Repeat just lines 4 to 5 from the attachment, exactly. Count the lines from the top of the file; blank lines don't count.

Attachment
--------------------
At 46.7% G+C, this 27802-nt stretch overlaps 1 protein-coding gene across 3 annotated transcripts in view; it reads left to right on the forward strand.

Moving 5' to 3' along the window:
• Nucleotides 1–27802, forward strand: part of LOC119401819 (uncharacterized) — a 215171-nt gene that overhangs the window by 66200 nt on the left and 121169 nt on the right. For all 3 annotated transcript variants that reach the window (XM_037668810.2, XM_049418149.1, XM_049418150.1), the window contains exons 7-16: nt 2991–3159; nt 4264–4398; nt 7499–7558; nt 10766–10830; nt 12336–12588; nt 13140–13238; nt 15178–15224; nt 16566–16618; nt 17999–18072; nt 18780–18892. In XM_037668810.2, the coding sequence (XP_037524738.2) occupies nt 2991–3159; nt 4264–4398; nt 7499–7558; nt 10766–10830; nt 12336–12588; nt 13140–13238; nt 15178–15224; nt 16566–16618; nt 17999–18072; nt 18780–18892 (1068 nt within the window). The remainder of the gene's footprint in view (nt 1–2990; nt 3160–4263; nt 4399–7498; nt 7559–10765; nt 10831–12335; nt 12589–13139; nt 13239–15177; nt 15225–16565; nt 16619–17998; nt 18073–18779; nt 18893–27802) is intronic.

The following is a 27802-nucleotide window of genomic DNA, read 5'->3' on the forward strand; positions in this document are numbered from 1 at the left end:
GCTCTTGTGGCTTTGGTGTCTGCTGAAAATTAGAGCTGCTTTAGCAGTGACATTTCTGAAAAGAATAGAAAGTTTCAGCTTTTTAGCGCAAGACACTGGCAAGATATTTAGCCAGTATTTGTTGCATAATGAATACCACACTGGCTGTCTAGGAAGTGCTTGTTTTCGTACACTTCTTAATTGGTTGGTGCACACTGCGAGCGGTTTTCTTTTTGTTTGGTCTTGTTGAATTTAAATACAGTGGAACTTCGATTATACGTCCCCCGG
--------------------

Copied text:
The following is a 27802-nucleotide window of genomic DNA, read 5'->3' on the forward strand; positions in this document are numbered from 1 at the left end:
GCTCTTGTGGCTTTGGTGTCTGCTGAAAATTAGAGCTGCTTTAGCAGTGACATTTCTGAAAAGAATAGAAAGTTTCAGCTTTTTAGCGCAAGACACTGGCAAGATATTTAGCCAGTATTTGTTGCATAATGAATACCACACTGGCTGTCTAGGAAGTGCTTGTTTTCGTACACTTCTTAATTGGTTGGTGCACACTGCGAGCGGTTTTCTTTTTGTTTGGTCTTGTTGAATTTAAATACAGTGGAACTTCGATTATACGTCCCCCGG